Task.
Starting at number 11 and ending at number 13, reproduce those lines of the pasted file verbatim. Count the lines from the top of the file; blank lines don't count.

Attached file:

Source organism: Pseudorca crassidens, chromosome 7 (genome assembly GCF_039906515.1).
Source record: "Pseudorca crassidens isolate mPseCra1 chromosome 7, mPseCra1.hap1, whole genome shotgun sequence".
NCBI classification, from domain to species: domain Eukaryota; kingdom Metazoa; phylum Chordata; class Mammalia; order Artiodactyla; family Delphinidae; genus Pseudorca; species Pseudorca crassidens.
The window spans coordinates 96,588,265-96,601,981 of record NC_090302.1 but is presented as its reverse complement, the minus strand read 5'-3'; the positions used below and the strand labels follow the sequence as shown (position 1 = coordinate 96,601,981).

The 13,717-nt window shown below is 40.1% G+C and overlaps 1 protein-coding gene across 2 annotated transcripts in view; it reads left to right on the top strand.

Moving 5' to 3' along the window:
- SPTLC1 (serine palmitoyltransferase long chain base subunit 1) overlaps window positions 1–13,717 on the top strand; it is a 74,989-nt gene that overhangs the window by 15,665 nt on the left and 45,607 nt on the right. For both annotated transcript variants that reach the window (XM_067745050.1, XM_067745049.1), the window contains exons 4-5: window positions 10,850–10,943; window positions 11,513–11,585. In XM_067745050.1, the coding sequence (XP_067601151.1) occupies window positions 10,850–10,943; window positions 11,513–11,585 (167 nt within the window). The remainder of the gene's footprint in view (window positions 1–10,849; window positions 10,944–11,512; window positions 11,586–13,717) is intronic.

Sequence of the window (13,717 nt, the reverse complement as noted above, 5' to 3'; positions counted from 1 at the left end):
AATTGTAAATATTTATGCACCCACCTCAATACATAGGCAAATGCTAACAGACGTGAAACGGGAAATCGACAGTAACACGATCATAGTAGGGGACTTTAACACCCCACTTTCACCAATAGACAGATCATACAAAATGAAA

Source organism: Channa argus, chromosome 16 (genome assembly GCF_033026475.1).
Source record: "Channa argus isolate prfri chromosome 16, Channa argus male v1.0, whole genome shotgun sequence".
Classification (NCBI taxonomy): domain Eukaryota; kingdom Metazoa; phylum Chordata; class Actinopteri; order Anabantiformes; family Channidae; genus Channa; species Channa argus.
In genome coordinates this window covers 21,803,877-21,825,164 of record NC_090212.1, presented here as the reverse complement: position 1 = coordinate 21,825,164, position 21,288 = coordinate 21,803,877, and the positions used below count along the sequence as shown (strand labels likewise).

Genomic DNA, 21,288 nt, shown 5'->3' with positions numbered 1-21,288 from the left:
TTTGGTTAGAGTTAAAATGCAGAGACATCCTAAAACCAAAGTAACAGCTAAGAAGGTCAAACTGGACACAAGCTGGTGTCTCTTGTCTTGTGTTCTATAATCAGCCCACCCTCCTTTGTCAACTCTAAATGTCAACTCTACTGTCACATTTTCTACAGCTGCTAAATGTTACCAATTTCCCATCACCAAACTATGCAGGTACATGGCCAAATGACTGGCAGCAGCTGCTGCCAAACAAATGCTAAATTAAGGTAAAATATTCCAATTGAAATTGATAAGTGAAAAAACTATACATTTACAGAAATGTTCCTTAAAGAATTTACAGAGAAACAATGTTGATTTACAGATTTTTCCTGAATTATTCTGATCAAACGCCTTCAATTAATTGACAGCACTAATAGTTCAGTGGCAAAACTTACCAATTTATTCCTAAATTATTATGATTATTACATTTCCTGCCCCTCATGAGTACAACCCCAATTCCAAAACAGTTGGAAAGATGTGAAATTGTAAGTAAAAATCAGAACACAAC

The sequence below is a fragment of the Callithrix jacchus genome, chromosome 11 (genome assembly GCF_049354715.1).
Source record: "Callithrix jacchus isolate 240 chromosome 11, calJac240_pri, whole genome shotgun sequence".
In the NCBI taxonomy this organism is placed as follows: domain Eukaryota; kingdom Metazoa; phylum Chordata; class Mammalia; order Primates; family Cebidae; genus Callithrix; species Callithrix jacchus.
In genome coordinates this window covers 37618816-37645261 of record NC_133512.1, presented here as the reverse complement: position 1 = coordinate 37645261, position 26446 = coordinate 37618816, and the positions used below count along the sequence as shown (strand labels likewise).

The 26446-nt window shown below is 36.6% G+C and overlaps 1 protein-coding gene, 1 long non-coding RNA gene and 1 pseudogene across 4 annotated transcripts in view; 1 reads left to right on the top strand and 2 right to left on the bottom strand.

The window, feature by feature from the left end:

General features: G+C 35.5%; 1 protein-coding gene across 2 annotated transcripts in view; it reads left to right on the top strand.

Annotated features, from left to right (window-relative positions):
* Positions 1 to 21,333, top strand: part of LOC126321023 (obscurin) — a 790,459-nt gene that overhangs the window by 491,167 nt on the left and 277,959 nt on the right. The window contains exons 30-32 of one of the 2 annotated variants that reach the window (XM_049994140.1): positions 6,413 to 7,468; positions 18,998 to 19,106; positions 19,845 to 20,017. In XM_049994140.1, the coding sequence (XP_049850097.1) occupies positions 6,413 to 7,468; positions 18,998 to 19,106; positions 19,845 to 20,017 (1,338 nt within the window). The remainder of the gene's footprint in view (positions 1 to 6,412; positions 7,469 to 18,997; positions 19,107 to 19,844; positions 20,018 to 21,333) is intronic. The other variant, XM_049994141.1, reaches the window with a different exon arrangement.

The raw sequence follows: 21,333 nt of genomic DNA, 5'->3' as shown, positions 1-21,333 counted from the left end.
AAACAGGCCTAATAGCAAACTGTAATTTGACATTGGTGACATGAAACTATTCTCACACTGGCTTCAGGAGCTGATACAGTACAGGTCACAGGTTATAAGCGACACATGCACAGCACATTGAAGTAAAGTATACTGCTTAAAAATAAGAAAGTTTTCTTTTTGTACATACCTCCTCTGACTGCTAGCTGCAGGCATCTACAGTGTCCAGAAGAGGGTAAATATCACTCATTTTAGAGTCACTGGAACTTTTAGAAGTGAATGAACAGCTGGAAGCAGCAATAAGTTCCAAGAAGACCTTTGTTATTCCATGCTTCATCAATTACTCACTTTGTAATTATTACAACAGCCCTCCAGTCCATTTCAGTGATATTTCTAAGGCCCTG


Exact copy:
Source record: "Channa argus isolate prfri chromosome 16, Channa argus male v1.0, whole genome shotgun sequence".
Classification (NCBI taxonomy): domain Eukaryota; kingdom Metazoa; phylum Chordata; class Actinopteri; order Anabantiformes; family Channidae; genus Channa; species Channa argus.
In genome coordinates this window covers 21,803,877-21,825,164 of record NC_090212.1, presented here as the reverse complement: position 1 = coordinate 21,825,164, position 21,288 = coordinate 21,803,877, and the positions used below count along the sequence as shown (strand labels likewise).